New changes to wintercession courses benefiting more than just students
Monday, November 18, 2019
Photo by Madison Little
In past years at Southeast, wintersession courses have proven to be low priority, but under Provost Mike Godard, changes are now being implemented to better accommodate student needs.
Godard, assumed the position of provost July 1, said he has “critically assessed the best approach for wintersessions moving forward” in a way that would help prevent future problems involving low enrollment and benefit students and faculty.
“We’re trying to look very strategically on how to best serve our students with what courses we offer, and also realizing the fact that it’s a very compressed time period and that’s not pedagogically a great fit for every course,” Godard said. “So we’re looking at that in terms of quality of the educational experience that we want to deliver to our students and how to best align that with the needs as well.”
Godard has since resolved several wintersession questions with his changes that offer general education and prerequisite courses. His plan moving forward ensures a heavy focus on students staying on track to graduate in four years.
According to the Wintersession 2020 planning packet which can be found online, if a wintersession section is filled at 35 undergraduate students, a new section can be added if the spring/fall fill rates indicate a need for more spots in a particular course.
A December 2018 Arrow article detailed how Faculty Senate grappled with multiple academic concerns, including wintersession.
The Arrow reported, a primary concern among senators was the winter course load and “rumors” surrounding cancellations of some wintersessions. This involved the number of courses provided versus the number of students enrolled.
Tammy Randolph, who served as the interim provost before Godard’s arrival to Southeast, addressed the issue of wintersession cancellations during the faculty meeting, saying, “50 winter courses were considered ‘low-enrolled,’ holding 15 or less undergraduate or 12 graduate students.”
Godard said these changes set for this upcoming session are aimed toward a student-first approach.
“We are trying to make sure that as we offer wintersession courses, that they are offered in a manner to ensure students stay on track to graduate in four years,” Godard said. “One thing that I have changed, again in collaboration with the deans moving into this winter section, is that to make sure that we have our eye on the quality of that experience for our students.”
Chelsea Caile McNeely, the Director of Southeast Online Programs, said each year the university analyzes wintersessions in regard to student enrollment.
“Last year, as in previous years, we found that students who register for a wintersession class take approximately three credit hours more on average than students who do not take a wintersession class,” McNeely said. “This supports the idea that students should be able to speed their degree completion by utilizing this session.”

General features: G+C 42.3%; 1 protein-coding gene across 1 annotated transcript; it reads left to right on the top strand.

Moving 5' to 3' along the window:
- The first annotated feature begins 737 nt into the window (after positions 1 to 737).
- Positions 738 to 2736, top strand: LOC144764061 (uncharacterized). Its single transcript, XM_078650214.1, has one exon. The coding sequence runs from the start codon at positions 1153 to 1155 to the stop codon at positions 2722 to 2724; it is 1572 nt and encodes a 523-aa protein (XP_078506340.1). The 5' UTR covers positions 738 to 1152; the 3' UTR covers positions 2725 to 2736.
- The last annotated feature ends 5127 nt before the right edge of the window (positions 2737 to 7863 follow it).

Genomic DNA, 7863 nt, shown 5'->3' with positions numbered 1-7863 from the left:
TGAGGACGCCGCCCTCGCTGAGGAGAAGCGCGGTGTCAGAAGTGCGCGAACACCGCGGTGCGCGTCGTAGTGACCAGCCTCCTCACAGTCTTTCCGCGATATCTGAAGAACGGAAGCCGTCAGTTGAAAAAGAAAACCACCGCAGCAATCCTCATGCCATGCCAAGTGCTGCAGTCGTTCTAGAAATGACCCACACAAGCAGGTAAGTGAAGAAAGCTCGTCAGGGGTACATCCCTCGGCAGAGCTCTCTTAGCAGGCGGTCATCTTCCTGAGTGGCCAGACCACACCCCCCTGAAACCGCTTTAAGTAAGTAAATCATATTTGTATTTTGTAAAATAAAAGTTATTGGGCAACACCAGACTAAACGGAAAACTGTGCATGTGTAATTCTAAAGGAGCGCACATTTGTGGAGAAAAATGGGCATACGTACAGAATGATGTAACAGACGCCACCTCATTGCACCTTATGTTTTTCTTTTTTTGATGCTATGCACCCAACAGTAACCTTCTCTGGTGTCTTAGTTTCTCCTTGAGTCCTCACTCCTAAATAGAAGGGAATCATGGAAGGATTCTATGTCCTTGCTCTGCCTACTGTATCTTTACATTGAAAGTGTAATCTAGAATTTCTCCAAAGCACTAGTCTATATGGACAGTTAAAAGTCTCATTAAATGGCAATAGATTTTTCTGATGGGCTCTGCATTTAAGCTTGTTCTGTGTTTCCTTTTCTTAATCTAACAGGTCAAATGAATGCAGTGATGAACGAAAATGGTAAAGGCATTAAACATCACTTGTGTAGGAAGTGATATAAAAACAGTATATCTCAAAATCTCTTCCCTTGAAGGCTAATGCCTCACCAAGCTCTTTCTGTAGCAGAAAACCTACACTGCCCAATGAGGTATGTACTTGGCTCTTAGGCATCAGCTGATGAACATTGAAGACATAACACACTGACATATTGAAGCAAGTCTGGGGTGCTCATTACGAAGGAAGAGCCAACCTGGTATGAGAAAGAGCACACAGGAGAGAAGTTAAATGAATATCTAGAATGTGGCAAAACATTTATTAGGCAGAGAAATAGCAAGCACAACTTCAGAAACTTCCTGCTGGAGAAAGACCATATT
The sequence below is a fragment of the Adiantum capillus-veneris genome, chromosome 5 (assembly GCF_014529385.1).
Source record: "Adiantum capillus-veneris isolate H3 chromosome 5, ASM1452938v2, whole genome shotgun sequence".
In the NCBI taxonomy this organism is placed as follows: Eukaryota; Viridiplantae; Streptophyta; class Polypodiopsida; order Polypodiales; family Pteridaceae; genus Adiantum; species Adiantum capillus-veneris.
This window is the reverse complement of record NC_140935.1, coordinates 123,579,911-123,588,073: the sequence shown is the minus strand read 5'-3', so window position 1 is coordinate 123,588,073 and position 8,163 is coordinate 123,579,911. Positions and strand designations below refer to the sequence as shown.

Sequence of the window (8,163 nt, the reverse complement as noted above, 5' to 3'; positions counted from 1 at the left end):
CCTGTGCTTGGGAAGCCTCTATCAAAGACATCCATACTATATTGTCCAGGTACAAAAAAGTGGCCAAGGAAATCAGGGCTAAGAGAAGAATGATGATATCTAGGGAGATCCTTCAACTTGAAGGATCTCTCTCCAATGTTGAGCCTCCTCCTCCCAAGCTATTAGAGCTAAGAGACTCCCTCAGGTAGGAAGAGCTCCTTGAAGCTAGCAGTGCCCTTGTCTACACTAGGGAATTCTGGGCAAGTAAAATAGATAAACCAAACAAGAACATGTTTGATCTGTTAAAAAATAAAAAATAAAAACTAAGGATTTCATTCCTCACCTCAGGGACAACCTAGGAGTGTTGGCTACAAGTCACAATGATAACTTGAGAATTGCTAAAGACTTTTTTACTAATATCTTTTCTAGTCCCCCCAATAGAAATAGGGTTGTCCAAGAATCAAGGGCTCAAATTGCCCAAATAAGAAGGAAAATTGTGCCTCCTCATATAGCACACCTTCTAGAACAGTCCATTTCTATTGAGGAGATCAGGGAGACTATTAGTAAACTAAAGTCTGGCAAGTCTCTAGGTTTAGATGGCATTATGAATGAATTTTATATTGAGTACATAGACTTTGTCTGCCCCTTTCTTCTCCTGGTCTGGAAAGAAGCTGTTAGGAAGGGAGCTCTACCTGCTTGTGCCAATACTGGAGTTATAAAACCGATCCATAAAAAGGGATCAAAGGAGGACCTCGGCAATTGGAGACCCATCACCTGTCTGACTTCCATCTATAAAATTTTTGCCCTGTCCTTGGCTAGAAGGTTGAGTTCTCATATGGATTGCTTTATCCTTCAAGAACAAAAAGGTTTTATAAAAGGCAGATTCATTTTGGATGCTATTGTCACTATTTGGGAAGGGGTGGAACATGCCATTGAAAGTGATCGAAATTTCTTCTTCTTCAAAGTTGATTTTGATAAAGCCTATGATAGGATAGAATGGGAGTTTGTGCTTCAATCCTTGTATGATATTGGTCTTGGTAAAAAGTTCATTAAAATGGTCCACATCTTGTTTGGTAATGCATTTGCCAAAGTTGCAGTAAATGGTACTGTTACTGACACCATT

With wintersessions main goal being to keep students on track to graduate, it also positively impacts the retention rates that are measured at the university.
“We measure graduation on a six-year timeframe,” McNeely said. “So if we are helping students to graduate in a six-year time frame, then it looks good on the university. In turn, that helps our budget being successful and people want to invest in a successful institution.”
As for how the wintersession 2020 planning packet changes will positively impact the budget, McNeely added colleges should maintain a 60% Return on Investment (ROI). McNeely said the ROI is measured by looking at how much tuition is generated from the course versus how much the instructional cost is from the course. The difference of the two ultimately is the percentage the university makes.
Additionally, the number 60 was picked as a benchmark and a number to strive for each year.
“Looking at previous years, the ROI has varied from 51% to 66%,” McNeely said. “This standard is consistent with our performance in previous years while establishing a bar that ensures wintersession remains a sustainable option for future terms. Winter session is a small piece of the university's overall budget, but it is important that in each initiative we do, we’re trying to maximize the ROI.”
Both Godard and McNeely worked extensively on the packet that started in early July and was released Sept. 11.
“Dr. Godard wanted to create a system that was sustainable but with a focus on academic quality and robust student experiences,” McNeely said. “I think it’s a good example on if we take these kinds of models in everything we do, then collectively it can impact the budget in a great way.”